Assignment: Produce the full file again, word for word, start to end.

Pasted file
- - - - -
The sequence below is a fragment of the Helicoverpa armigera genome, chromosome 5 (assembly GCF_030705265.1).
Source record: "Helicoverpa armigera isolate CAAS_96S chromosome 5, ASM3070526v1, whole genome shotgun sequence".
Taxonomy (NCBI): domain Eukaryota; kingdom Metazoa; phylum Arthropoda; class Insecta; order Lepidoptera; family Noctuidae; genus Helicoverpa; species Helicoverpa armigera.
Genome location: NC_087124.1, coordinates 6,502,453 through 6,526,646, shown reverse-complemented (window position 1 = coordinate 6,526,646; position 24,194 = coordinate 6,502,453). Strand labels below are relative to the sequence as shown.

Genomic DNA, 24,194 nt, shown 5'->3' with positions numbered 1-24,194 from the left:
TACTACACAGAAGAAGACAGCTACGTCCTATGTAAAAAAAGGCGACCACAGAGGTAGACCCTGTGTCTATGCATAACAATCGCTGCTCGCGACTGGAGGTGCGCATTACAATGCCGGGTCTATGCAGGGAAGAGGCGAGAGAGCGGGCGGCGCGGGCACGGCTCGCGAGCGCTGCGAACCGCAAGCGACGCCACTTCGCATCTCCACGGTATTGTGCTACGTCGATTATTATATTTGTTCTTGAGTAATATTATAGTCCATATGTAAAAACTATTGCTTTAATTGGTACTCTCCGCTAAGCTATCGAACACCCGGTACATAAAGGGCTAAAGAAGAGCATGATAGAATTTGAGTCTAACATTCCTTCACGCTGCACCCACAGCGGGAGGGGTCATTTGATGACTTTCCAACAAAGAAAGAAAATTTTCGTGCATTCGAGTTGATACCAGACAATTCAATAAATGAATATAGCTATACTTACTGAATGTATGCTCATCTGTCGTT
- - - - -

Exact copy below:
The sequence below is a fragment of the Helicoverpa armigera genome, chromosome 5 (assembly GCF_030705265.1).
Source record: "Helicoverpa armigera isolate CAAS_96S chromosome 5, ASM3070526v1, whole genome shotgun sequence".
Taxonomy (NCBI): domain Eukaryota; kingdom Metazoa; phylum Arthropoda; class Insecta; order Lepidoptera; family Noctuidae; genus Helicoverpa; species Helicoverpa armigera.
Genome location: NC_087124.1, coordinates 6,502,453 through 6,526,646, shown reverse-complemented (window position 1 = coordinate 6,526,646; position 24,194 = coordinate 6,502,453). Strand labels below are relative to the sequence as shown.

Genomic DNA, 24,194 nt, shown 5'->3' with positions numbered 1-24,194 from the left:
TACTACACAGAAGAAGACAGCTACGTCCTATGTAAAAAAAGGCGACCACAGAGGTAGACCCTGTGTCTATGCATAACAATCGCTGCTCGCGACTGGAGGTGCGCATTACAATGCCGGGTCTATGCAGGGAAGAGGCGAGAGAGCGGGCGGCGCGGGCACGGCTCGCGAGCGCTGCGAACCGCAAGCGACGCCACTTCGCATCTCCACGGTATTGTGCTACGTCGATTATTATATTTGTTCTTGAGTAATATTATAGTCCATATGTAAAAACTATTGCTTTAATTGGTACTCTCCGCTAAGCTATCGAACACCCGGTACATAAAGGGCTAAAGAAGAGCATGATAGAATTTGAGTCTAACATTCCTTCACGCTGCACCCACAGCGGGAGGGGTCATTTGATGACTTTCCAACAAAGAAAGAAAATTTTCGTGCATTCGAGTTGATACCAGACAATTCAATAAATGAATATAGCTATACTTACTGAATGTATGCTCATCTGTCGTT